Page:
The Richmond Register

Local News

January 22, 2013

Tea party lashes out at McConnell

FRANKFORT — Some Kentucky tea party activists aren’t happy with Republican Sen. Mitch McConnell, and his choice of a campaign manager who previously worked for Sen. Rand Paul and his father, Ron Paul, isn’t going to change their minds.

John Kemper, a Lexington homebuilder and an unsuccessful candidate in Republican primaries for Congress in 2010 and state auditor in 2011, sent out a news release Monday night announcing Kentucky tea party groups “will not allow our message or movement to be co-opted for political purposes.”

The news release lists 13 local tea party organizations and said McConnell and the Republican Party of Kentucky are misrepresenting themselves as sympathetic to tea party groups.

McConnell hasn’t always endeared himself to those on the right because of his leadership position and history of stepping into congressional impasses to work out a compromise. Most recently, McConnell and Vice President Joe Biden brokered a deal to increase taxes on those making more than $400,000 a year and avert the so-called “fiscal cliff.”

McConnell, the Republican Senate minority leader, figures to be a key target for Democrats in 2014 who want to see him weakened by a primary challenge.

Last fall McConnell hired Jesse Benton as his campaign manager. Benton managed Ron Paul’s unsuccessful run for president and Rand Paul’s successful 2010 U.S. Senate campaign. The hiring was viewed as a way to pacify tea party discontent and head off a potential 2014 primary challenge.

Kemper said that hasn’t persuaded some tea party activists or precluded a primary challenger.

“The fiscal cliff deal was kind of the last straw for our member groups,” Kemper said. “And the misrepresentation of Jesse Benton, as if he represents tea party folks, bothers some people.”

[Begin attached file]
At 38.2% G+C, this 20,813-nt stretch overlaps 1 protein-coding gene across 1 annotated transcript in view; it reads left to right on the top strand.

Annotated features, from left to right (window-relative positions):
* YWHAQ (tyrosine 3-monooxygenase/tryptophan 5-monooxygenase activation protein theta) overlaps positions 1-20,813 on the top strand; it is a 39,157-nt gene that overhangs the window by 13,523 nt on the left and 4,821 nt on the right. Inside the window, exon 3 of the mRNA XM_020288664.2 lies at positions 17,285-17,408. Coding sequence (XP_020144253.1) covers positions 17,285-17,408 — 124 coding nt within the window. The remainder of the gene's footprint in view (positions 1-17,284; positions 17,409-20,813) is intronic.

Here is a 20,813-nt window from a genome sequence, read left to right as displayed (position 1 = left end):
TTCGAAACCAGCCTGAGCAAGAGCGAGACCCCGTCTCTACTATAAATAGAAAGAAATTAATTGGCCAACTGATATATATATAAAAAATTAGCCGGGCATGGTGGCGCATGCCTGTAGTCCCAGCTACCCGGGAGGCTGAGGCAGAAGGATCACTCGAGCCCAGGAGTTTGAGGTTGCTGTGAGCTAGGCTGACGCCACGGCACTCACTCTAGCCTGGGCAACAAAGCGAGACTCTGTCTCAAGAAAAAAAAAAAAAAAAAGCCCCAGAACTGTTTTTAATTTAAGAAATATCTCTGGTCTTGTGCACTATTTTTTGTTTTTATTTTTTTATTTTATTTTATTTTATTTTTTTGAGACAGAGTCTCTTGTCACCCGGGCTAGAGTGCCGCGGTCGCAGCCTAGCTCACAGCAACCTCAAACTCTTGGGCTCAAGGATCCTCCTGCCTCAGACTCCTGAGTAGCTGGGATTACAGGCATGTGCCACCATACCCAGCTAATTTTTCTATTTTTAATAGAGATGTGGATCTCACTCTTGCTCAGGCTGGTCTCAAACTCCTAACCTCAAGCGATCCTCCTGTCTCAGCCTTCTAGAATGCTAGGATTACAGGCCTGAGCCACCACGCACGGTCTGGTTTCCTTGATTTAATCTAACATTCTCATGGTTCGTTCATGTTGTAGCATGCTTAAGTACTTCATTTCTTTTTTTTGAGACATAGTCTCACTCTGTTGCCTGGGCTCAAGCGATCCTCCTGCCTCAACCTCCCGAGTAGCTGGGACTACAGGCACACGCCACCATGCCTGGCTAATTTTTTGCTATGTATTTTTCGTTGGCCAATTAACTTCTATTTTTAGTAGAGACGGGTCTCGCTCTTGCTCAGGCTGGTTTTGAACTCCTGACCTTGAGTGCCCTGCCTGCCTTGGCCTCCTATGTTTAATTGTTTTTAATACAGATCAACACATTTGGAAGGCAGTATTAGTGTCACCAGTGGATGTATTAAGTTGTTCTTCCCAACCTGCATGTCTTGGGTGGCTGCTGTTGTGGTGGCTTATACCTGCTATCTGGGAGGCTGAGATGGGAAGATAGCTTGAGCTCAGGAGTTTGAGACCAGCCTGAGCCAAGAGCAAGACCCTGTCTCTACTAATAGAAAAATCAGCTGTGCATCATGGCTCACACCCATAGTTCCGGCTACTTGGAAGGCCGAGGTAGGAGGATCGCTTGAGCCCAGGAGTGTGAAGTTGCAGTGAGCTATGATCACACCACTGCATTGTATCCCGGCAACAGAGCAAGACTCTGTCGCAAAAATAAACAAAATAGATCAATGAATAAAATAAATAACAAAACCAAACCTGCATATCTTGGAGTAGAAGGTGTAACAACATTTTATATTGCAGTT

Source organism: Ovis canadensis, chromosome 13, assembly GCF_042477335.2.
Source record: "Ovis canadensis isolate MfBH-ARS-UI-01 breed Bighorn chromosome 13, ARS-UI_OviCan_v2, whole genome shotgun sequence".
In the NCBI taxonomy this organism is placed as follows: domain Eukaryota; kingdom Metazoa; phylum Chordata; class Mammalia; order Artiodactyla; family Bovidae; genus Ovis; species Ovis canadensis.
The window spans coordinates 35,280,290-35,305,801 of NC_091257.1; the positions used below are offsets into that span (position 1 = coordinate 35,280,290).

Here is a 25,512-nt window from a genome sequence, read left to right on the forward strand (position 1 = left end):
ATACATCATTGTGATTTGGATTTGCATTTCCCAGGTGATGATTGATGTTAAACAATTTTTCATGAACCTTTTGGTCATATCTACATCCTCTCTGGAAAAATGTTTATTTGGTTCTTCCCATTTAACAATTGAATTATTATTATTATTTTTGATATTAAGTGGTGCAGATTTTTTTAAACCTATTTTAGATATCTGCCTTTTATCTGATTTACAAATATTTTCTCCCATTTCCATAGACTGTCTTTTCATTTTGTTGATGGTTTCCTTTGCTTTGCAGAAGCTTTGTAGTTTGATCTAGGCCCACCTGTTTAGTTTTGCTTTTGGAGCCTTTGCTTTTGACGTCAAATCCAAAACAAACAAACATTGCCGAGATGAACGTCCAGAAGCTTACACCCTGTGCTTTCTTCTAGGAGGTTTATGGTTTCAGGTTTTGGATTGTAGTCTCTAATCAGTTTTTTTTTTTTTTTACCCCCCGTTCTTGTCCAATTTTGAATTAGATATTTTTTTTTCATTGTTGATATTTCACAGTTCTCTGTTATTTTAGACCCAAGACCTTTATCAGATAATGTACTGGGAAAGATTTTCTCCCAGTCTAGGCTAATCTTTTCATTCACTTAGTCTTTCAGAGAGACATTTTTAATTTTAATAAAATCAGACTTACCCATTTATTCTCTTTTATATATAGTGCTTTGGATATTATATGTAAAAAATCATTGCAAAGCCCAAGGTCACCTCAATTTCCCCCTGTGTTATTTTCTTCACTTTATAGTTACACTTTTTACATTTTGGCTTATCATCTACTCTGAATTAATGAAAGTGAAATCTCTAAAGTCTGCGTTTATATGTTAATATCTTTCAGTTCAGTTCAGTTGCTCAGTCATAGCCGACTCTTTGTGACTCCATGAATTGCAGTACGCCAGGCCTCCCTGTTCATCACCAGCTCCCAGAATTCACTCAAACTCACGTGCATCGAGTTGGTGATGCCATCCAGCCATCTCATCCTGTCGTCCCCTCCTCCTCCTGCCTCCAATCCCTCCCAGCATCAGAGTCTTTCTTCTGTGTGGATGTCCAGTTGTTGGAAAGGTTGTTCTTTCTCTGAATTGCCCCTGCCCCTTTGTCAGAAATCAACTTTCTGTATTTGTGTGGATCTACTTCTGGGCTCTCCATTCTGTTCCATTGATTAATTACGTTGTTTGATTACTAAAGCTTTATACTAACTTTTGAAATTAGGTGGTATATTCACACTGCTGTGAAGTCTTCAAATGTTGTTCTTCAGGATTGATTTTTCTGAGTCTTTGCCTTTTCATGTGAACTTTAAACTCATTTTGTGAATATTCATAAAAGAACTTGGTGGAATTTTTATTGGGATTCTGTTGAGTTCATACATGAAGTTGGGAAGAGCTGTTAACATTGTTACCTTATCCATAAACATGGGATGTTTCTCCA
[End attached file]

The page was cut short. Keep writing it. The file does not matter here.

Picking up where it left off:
Benton, however, said McConnell is a tea party ally.

“Leader McConnell is a great friend of the Kentucky tea parties and is committed to giving them a seat at the table and bringing their voices to Washington,” Benton said in a statement.

“I have been taking that message to grassroots groups all over the state and have had a wonderful reception,” he said.

Kemper said he might challenge McConnell himself.

“I’m probably on a short list of potential candidates,” Kemper said. He said a well-funded candidate could prove formidable and there are groups interested in funding a challenge.

Preston Bates, executive director of the Liberty for All PAC, which supported new 4th District Republican Congressman Thomas Massie in a Republican primary last year, said the PAC might consider funding the right challenger.

“We haven’t closed the door on doing something in this Senate race,” Bates said. “I personally tend to agree with the sentiments in the press release, but we didn’t have any official involvement.”

Kemper doesn’t dispute the Pauls apparently gave their blessing to Benton going to work for McConnell or that Rand Paul has openly been supportive of McConnell.

“Rand Paul remains enormously popular with the tea party,” Kemper said. “Some have problems with his close association with Senator McConnell over the past year.”

Not all tea party groups in Kentucky signed onto the news release.

Sally O’Boyle said members of the Lexington tea party found out about the news release last weekend.

“We weren’t consulted,” O’Boyle said. “None of us are big fans of Mitch McConnell, but we’re huge Rand Paul supporters, and McConnell has been very good to Paul. And lately (McConnell) has done a few things we think are better.”

Jenean Hampton, chairwoman of the Bowling Green SOKY tea party, said the news release was approved by the group’s steering committee.

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